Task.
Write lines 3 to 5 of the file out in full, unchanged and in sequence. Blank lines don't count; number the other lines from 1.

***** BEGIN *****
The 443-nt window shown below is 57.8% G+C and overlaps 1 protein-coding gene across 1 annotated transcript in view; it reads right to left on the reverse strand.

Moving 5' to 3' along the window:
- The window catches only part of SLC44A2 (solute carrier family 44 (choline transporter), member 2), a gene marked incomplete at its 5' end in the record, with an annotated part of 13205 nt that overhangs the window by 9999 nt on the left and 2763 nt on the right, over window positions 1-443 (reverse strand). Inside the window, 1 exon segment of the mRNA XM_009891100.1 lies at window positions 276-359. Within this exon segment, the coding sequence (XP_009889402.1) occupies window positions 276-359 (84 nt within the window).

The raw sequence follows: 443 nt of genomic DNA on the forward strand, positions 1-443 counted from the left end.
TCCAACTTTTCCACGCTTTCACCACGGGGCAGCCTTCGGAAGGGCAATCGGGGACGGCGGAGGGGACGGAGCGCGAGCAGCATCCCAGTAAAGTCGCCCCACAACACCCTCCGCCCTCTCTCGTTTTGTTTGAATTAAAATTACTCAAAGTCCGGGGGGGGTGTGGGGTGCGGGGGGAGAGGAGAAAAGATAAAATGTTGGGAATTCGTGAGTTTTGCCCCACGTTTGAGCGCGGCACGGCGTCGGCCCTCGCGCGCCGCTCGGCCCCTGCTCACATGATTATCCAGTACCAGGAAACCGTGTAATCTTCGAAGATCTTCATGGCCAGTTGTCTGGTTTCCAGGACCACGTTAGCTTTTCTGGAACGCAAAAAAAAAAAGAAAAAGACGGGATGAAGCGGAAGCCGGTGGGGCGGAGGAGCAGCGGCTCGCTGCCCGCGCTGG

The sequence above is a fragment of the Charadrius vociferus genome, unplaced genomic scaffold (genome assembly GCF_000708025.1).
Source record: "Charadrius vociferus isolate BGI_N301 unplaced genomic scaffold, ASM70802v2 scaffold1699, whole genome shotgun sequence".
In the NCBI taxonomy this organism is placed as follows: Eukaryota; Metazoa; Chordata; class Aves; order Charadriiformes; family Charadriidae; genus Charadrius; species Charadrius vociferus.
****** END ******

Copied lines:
- The window catches only part of SLC44A2 (solute carrier family 44 (choline transporter), member 2), a gene marked incomplete at its 5' end in the record, with an annotated part of 13205 nt that overhangs the window by 9999 nt on the left and 2763 nt on the right, over window positions 1-443 (reverse strand). Inside the window, 1 exon segment of the mRNA XM_009891100.1 lies at window positions 276-359. Within this exon segment, the coding sequence (XP_009889402.1) occupies window positions 276-359 (84 nt within the window).

The raw sequence follows: 443 nt of genomic DNA on the forward strand, positions 1-443 counted from the left end.
TCCAACTTTTCCACGCTTTCACCACGGGGCAGCCTTCGGAAGGGCAATCGGGGACGGCGGAGGGGACGGAGCGCGAGCAGCATCCCAGTAAAGTCGCCCCACAACACCCTCCGCCCTCTCTCGTTTTGTTTGAATTAAAATTACTCAAAGTCCGGGGGGGGTGTGGGGTGCGGGGGGAGAGGAGAAAAGATAAAATGTTGGGAATTCGTGAGTTTTGCCCCACGTTTGAGCGCGGCACGGCGTCGGCCCTCGCGCGCCGCTCGGCCCCTGCTCACATGATTATCCAGTACCAGGAAACCGTGTAATCTTCGAAGATCTTCATGGCCAGTTGTCTGGTTTCCAGGACCACGTTAGCTTTTCTGGAACGCAAAAAAAAAAAGAAAAAGACGGGATGAAGCGGAAGCCGGTGGGGCGGAGGAGCAGCGGCTCGCTGCCCGCGCTGG